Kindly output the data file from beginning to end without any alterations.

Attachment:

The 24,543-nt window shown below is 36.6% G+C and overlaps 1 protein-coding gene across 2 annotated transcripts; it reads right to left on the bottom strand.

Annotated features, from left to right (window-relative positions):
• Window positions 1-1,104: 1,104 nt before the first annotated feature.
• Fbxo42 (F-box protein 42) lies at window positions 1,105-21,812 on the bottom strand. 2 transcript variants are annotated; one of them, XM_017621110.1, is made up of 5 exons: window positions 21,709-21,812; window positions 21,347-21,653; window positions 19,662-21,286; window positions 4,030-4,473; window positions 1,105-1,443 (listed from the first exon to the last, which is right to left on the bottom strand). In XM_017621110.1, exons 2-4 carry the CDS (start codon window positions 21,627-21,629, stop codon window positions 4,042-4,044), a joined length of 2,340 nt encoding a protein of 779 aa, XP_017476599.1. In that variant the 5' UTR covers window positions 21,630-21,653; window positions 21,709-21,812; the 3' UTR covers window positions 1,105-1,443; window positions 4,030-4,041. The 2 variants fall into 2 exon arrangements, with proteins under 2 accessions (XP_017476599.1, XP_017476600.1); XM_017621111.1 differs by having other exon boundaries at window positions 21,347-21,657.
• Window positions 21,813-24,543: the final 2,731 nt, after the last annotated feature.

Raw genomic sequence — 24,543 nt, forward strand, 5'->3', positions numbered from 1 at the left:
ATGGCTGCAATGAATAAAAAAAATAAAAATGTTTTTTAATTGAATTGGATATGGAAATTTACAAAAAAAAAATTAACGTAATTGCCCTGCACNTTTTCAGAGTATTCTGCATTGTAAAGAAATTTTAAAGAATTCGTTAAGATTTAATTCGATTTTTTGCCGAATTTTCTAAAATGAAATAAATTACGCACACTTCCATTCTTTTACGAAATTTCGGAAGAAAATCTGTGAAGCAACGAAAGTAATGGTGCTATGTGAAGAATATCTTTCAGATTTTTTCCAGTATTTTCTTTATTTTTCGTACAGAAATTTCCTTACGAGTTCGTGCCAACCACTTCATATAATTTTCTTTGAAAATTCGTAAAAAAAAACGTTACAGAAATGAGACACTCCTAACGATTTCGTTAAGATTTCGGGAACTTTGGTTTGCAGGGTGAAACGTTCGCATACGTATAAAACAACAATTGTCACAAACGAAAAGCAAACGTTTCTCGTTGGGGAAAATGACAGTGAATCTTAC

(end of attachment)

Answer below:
The 24,543-nt window shown below is 36.6% G+C and overlaps 1 protein-coding gene across 2 annotated transcripts; it reads right to left on the bottom strand.

Annotated features, from left to right (window-relative positions):
• Window positions 1-1,104: 1,104 nt before the first annotated feature.
• Fbxo42 (F-box protein 42) lies at window positions 1,105-21,812 on the bottom strand. 2 transcript variants are annotated; one of them, XM_017621110.1, is made up of 5 exons: window positions 21,709-21,812; window positions 21,347-21,653; window positions 19,662-21,286; window positions 4,030-4,473; window positions 1,105-1,443 (listed from the first exon to the last, which is right to left on the bottom strand). In XM_017621110.1, exons 2-4 carry the CDS (start codon window positions 21,627-21,629, stop codon window positions 4,042-4,044), a joined length of 2,340 nt encoding a protein of 779 aa, XP_017476599.1. In that variant the 5' UTR covers window positions 21,630-21,653; window positions 21,709-21,812; the 3' UTR covers window positions 1,105-1,443; window positions 4,030-4,041. The 2 variants fall into 2 exon arrangements, with proteins under 2 accessions (XP_017476599.1, XP_017476600.1); XM_017621111.1 differs by having other exon boundaries at window positions 21,347-21,657.
• Window positions 21,813-24,543: the final 2,731 nt, after the last annotated feature.

Raw genomic sequence — 24,543 nt, forward strand, 5'->3', positions numbered from 1 at the left:
ATGGCTGCAATGAATAAAAAAAATAAAAATGTTTTTTAATTGAATTGGATATGGAAATTTACAAAAAAAAAATTAACGTAATTGCCCTGCACNTTTTCAGAGTATTCTGCATTGTAAAGAAATTTTAAAGAATTCGTTAAGATTTAATTCGATTTTTTGCCGAATTTTCTAAAATGAAATAAATTACGCACACTTCCATTCTTTTACGAAATTTCGGAAGAAAATCTGTGAAGCAACGAAAGTAATGGTGCTATGTGAAGAATATCTTTCAGATTTTTTCCAGTATTTTCTTTATTTTTCGTACAGAAATTTCCTTACGAGTTCGTGCCAACCACTTCATATAATTTTCTTTGAAAATTCGTAAAAAAAAACGTTACAGAAATGAGACACTCCTAACGATTTCGTTAAGATTTCGGGAACTTTGGTTTGCAGGGTGAAACGTTCGCATACGTATAAAACAACAATTGTCACAAACGAAAAGCAAACGTTTCTCGTTGGGGAAAATGACAGTGAATCTTAC